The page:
Talar fractures are commonly the result of high-energy trauma.
Courtesy of Alexandra K. Schwartz, MD


Published 5/1/2016
Maureen Leahy

Managing Talar Neck Fractures

Tips on what to do and when
Fractures of the talus are often high-energy injuries, most commonly due to high-speed motor vehicle accidents. As more and more people are surviving these accidents, the number of comminuted talar fractures is increasing, according to Alexandra K. Schwartz, MD, clinical professor and chief of Orthopedic Trauma at the University of California, San Diego.

Speaking at the 2016 Pediatric Orthopaedic Society of North America Specialty Day, Dr. Schwartz provided tips for managing talar neck fractures. "The goals are to achieve an anatomic reduction, preserve the patient's blood supply, and provide stable fixation to enable early range of motion (ROM)," she said.

Initial management
When evaluating talar fractures, "it's always important to keep the blood supply in mind," Dr. Schwartz noted. These fractures have a tenuous blood supply which can be damaged from the injury, or during surgery, and lead to osteonecrosis. "The primary blood supply comes from the posterior tibial artery, which branches off to the artery of the tarsal canal and the deltoid artery. Blood supply also comes from the anterior tibial artery and the peroneal artery," she said.

Imaging routinely involves radiographs and, often, computed tomography (CT) scans. Dr. Schwartz recommends getting three radiographic views—anteroposterior, oblique, and lateral—of both the foot and the ankle. She also finds the Canale view helpful in assessing talar neck angulation and for ruling out varus malalignment intraoperatively.

When treating talar neck fractures, Dr. Schwartz advocates first attempting a closed reduction, with the patient under sedation. "It is helpful to flex both the hip and the knee, place the ankle in extreme plantar flexion, apply axial traction, and try to manually manipulate the fragments back into place," she said. "However, it is very important to avoid repeated attempts at this because you can actually do more harm."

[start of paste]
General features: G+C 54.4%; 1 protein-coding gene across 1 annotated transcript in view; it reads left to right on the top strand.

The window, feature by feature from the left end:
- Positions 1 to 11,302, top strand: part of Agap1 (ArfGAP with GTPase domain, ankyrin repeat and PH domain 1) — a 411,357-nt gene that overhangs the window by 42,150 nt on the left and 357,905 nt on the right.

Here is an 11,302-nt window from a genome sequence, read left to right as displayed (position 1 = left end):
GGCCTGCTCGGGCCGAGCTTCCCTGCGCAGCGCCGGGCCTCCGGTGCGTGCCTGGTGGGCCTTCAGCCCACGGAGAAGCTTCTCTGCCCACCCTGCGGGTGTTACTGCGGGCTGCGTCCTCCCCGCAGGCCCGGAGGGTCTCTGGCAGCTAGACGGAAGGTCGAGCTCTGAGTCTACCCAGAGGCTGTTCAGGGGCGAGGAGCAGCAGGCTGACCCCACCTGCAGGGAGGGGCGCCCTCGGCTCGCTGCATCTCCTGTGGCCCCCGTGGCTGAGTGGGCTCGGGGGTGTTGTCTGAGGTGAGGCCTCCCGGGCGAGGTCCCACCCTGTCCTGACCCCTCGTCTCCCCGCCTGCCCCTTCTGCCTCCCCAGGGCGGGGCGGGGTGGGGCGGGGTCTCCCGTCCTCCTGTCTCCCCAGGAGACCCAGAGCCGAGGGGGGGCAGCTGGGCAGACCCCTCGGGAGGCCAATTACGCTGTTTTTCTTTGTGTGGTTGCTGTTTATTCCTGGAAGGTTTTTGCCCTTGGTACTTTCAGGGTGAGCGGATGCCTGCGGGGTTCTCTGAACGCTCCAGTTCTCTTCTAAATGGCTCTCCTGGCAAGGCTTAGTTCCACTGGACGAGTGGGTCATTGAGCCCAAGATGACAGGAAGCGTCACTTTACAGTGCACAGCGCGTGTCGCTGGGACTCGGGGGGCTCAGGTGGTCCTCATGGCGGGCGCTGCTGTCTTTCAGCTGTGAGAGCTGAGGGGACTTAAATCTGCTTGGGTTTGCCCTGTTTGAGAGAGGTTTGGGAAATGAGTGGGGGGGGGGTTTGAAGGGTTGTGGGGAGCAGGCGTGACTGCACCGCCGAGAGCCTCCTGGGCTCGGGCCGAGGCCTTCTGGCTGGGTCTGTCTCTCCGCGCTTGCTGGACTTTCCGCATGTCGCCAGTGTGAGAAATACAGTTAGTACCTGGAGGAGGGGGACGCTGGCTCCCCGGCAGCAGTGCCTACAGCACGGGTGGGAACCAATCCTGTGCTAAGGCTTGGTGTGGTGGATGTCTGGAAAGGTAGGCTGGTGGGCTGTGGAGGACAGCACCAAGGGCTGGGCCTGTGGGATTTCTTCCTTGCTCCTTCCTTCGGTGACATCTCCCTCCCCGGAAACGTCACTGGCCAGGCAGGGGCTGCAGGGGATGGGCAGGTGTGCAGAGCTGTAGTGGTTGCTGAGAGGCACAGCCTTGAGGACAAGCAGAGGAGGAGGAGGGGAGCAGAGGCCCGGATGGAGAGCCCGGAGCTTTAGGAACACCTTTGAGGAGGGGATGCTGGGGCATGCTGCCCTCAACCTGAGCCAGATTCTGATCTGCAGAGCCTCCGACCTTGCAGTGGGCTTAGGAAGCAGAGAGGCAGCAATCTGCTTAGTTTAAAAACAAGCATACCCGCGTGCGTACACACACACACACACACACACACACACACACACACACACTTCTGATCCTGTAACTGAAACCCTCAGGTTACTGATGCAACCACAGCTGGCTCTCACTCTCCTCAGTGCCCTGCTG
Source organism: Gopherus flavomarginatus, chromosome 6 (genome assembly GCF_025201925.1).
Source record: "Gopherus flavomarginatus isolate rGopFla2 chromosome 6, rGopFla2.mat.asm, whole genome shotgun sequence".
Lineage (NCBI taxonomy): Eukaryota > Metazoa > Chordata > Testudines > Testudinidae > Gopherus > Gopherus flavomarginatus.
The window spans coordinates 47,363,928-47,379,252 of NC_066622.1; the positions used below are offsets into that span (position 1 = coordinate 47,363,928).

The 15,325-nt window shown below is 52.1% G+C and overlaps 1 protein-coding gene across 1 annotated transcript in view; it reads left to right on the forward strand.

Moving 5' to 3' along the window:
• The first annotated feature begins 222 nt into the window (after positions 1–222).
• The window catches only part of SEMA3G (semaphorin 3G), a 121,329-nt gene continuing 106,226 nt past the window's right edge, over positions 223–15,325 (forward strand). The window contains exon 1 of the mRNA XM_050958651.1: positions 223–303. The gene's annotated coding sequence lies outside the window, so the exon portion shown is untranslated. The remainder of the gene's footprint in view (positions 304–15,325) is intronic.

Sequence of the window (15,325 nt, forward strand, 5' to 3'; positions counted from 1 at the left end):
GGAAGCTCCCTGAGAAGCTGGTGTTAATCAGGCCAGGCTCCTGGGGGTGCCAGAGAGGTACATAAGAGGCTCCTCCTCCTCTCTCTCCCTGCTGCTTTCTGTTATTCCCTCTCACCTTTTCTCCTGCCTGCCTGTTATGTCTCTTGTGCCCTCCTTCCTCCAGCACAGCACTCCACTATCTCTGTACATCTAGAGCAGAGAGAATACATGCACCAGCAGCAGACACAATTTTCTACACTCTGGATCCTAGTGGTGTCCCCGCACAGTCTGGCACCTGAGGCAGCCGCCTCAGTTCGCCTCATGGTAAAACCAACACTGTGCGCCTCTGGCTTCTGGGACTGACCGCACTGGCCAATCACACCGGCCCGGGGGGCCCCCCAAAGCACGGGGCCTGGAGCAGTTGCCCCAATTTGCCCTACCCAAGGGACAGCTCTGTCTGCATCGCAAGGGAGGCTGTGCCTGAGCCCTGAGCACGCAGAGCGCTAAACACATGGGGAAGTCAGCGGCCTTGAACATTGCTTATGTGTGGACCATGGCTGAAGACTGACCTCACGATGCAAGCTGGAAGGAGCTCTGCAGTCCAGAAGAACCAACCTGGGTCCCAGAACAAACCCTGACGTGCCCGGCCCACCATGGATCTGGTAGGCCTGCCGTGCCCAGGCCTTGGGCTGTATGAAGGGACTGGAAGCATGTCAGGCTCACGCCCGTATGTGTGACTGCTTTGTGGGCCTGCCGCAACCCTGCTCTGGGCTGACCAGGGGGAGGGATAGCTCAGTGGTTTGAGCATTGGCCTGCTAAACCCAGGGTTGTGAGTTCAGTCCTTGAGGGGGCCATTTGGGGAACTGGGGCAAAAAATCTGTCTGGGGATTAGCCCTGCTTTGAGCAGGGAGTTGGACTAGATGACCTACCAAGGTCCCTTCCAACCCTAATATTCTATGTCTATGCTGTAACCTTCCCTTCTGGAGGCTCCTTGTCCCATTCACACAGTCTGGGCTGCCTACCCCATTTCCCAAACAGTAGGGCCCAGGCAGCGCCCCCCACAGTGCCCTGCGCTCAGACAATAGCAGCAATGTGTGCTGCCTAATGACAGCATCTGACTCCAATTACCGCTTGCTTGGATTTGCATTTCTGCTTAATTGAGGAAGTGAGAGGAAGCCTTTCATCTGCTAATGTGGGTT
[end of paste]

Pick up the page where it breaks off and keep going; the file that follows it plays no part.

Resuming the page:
According to Dr. Schwartz, although not all talar neck fractures are orthopaedic emergencies, immediate treatment is required when any of the following is present:

  • skin threat
  • neurologic compromise (eg, the tibial nerve)
  • vascular compromise
  • open fractures

Open fractures represent approximately 25 percent of all talar neck fractures and are associated with high rates of osteonecrosis and deep infection, Dr. Schwartz noted. "Open talar neck fractures, therefore, require thorough and immediate débridement," she stressed. "The decision can then be made whether to provisionally stabilize the fracture with an external fixator if the patient is hemodynamically unstable or the surgical environment is not ideal, or to definitely treat it."

Surgical treatment
Surgical treatment of talar neck fractures involves either percutaneous or open fixation. According to Dr. Schwartz, percutaneous fixation should only be performed on truly nondisplaced fractures to provide early range of motion and avoid late displacement.

"During percutaneous treatment, screws can be placed anteriorly to posteriorly—although this is somewhat challenging due to the talo­navicular (TN) joint—or the screws can be placed through a 1 cm vertical incision just lateral to the Achilles tendon," she explained. "When looking at the screw construct, anterior-to-posterior screws are very difficult to place perpendicular to the fracture line because of the TN joint. Posterior-to-anterior screws allow for more perpendicular placement and are, therefore, biomechanically stronger."

Dr. Schwartz stressed that open reduction and internal fixation (ORIF) is indicated for all displaced talar neck fractures, and she advocates using a dual-incision approach (anterior lateral and anterior medial) to ensure anatomic alignment. "It's very difficult to judge rotation and varus/valgus adequately with just one incision," she said.

She added that mini fragment screws and plates have become an adjunct in stabilizing these fractures. "Use of a lag screw may overcompress areas of comminution, which can lead to malreduction," she cautioned. "Smaller plates can actually span the comminution, thereby maintaining the reduction."

Dr. Schwartz's disclosure information can be accessed at www.aaos.org/disclosure

Maureen Leahy is assistant managing editor of AAOS Now. She can be reached at leahy@aaos.org

Bottom Line

  • The incidence of comminuted talar fractures is increasing.
  • Open talar neck fractures and those with neurologic compromise, vascular compromise, or skin threat should be treated emergently.
  • ORIF is indicated for all displaced talar neck fractures.
  • A dual-incision approach should be used and care taken to avoid overcompressing comminuted fractures.